The last time President Obama spoke to Steve Jobs, the President asked Mr. Jobs why iPhones could not be made in the United States. Mr. Jobs simply replied, “Those jobs aren’t coming back.” Contrary to popular belief, outsourcing of American manufacturing jobs is not bad overall for the US economy. Regardless of some of the problems it poses for the economy, outsourcing is a very natural part of globalization as businesses are increasingly relying on foreign corporations for their superior labor supply chain. When President Obama posed that question to Mr. Jobs in February of 2011, it was estimated that in the decade prior, 2.4 million US manufacturing jobs had been moved overseas. That is a lot of jobs, capable of lowering the unemployment percentage by almost 2 points, but one cannot accept this fact without being informed of the specifics. First, many of the jobs moved overseas to countries like China and India simply pay too little to sustain the American worker. The new manufacturing jobs in America, while fewer in existence and requiring more education, are significantly higher-paying then their alternatives in the past. As more jobs get replaced by machines, more supervisors, engineers and technicians are needed to supervise and maintain the new work force. These higher-paid workers sustain five other local jobs, in comparison with the traditional manufacturing job sustaining about one and a half jobs. Second, the economy adapts. A good example lies in the history of tomato farming. In the 1960s, scientists at the University of California at Davis created a machine that harvested tomatoes with one pass through the fields. By the 1970s, the percentage of workers hired for the tomato harvest in California fell by 90%. While one might have expected droves of unemployed agricultural laborers, the lost jobs were quickly reclaimed through new manufacturing jobs. Sound familiar? Third, the jobs created in the US between 1990 and 2008 were created in sectors of the economy with no global competition, such as law, medicine, teaching, contracting and the service industry. These industries added 27.3 million jobs while the sector that competes in global markets—manufacturing— added none. In addition, no other nation exports more intellectual property than the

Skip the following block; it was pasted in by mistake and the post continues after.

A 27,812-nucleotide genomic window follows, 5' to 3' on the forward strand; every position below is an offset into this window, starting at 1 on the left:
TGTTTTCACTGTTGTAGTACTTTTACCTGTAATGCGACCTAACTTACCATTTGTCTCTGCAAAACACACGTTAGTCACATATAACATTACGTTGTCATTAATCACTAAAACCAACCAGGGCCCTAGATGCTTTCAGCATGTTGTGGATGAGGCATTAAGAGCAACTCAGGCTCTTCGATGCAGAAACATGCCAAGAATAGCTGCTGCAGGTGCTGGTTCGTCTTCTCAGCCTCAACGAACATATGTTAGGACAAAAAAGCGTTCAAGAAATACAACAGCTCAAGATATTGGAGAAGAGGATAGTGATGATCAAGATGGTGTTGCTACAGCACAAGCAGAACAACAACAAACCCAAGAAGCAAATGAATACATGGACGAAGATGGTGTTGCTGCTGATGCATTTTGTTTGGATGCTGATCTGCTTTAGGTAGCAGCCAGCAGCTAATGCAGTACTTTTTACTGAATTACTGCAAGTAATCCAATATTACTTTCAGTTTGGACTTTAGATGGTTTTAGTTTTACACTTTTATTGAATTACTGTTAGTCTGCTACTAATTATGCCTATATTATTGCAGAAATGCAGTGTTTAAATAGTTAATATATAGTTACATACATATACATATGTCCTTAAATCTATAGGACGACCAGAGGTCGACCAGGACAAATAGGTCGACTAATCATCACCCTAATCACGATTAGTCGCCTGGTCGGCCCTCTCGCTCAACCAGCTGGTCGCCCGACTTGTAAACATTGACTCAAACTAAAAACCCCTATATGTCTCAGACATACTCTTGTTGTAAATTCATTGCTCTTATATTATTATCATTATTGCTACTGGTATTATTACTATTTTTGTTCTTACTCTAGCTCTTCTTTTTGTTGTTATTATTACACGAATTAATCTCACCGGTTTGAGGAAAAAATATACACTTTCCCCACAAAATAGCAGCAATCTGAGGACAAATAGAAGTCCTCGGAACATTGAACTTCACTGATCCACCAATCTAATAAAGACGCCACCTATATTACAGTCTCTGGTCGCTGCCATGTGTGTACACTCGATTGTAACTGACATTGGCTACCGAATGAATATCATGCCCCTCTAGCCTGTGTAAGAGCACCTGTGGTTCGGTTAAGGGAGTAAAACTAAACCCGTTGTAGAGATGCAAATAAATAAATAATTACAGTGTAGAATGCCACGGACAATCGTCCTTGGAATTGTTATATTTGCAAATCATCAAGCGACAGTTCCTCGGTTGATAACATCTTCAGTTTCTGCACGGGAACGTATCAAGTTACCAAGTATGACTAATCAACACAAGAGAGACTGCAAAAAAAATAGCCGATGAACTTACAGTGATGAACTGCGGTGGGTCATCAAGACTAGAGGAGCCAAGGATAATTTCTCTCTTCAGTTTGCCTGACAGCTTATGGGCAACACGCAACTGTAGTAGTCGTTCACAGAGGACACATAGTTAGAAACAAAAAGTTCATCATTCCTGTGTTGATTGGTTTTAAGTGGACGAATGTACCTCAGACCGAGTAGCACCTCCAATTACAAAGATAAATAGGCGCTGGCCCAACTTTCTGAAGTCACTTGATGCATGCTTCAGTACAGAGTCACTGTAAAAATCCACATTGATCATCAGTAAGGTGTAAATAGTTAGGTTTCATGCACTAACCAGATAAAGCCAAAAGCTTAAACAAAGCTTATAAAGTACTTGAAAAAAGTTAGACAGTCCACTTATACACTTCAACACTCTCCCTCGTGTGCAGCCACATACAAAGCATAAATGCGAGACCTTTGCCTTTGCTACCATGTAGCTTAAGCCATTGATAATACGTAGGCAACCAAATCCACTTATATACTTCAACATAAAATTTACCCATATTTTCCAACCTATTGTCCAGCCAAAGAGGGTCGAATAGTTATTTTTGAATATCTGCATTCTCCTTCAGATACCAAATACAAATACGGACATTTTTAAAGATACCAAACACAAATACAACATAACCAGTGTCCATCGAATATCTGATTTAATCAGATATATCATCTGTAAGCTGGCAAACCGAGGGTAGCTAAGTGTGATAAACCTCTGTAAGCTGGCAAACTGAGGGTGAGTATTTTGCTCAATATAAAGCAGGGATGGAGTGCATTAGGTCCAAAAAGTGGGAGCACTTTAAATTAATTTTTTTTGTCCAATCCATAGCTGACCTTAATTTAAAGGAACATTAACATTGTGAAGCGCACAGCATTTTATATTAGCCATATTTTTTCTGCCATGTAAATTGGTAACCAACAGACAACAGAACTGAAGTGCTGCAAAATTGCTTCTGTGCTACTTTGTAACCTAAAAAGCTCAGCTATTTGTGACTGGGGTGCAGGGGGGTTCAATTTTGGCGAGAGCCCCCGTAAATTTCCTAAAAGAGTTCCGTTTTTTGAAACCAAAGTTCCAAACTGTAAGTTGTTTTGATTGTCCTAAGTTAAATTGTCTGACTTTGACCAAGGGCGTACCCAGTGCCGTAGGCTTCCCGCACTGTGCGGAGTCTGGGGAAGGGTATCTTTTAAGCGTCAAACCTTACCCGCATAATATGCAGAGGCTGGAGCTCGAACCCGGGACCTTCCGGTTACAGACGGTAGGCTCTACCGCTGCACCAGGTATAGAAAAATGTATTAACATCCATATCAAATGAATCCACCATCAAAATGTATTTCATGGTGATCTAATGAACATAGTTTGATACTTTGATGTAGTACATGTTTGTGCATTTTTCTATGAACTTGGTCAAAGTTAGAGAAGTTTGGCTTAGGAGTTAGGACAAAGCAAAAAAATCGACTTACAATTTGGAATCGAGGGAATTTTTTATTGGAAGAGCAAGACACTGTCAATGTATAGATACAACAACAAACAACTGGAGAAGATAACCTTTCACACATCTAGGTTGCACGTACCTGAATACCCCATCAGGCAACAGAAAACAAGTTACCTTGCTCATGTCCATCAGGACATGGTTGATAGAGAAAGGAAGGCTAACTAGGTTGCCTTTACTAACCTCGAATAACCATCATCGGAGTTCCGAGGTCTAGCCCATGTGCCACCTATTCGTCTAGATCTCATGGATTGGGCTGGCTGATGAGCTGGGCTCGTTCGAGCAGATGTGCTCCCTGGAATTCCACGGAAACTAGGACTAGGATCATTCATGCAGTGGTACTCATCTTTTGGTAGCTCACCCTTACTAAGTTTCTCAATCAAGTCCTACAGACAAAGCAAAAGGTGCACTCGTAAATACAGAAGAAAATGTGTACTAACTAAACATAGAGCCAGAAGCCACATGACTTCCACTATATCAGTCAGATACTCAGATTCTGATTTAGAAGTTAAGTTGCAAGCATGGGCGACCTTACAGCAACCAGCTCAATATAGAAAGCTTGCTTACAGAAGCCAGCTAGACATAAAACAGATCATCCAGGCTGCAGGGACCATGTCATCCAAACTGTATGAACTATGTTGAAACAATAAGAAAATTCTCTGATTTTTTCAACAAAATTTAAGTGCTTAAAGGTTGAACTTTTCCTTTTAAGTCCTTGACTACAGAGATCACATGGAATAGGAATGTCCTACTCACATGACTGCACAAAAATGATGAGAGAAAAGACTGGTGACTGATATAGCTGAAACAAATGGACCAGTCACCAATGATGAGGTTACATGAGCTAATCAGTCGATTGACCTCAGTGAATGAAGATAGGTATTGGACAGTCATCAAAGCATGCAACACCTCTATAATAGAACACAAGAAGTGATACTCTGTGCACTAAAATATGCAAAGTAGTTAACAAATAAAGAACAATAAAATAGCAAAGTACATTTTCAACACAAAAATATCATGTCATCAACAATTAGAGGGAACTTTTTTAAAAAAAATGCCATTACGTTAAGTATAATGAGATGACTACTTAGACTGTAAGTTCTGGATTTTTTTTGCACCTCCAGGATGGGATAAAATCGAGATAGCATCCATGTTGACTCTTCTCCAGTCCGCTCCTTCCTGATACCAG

US through Hollywood studios, marketing and advertising companies and design and architecture firms. Lastly, America does not possess a manufacturing workforce capable to compete with our Chinese and Indian peers. In this highly competitive world, America cannot fulfill the quotas set by the world’s largest technological companies such as Apple, Samsung and Hewlett Packard. For example, prior to the iPhone 4’s release, Apple abruptly redesigned a minor aspect of the screen, leading to an assembly line overhaul requiring 8,000 workers to be awoken in the middle of the night for a 12-hour shift of replacing screens. This type of manufacturing flexibility, diligence and skill allows the Foxconn factory in Shenzhen, China to produce 10,000 iPhones a day. This amount may appear staggeringly large, but compared with the 300,000 workers estimated to live on the “campus,” the number is not so unbelievable. As Jennifer Rigoni, Apple’s worldwide supply demand manager, pointed out, “What US plant can find 3,000 people overnight and convince them to live in dorms?” Innovation is and always has been critical to American economic progress, not to our manufacturing sector. Instead of giving tax holidays to corporations to bring low-paying manufacturing jobs back home, the US government should be giving subsidies to the firms whose creations can dominate world markets and create higher-paying jobs back in America for all employees involved.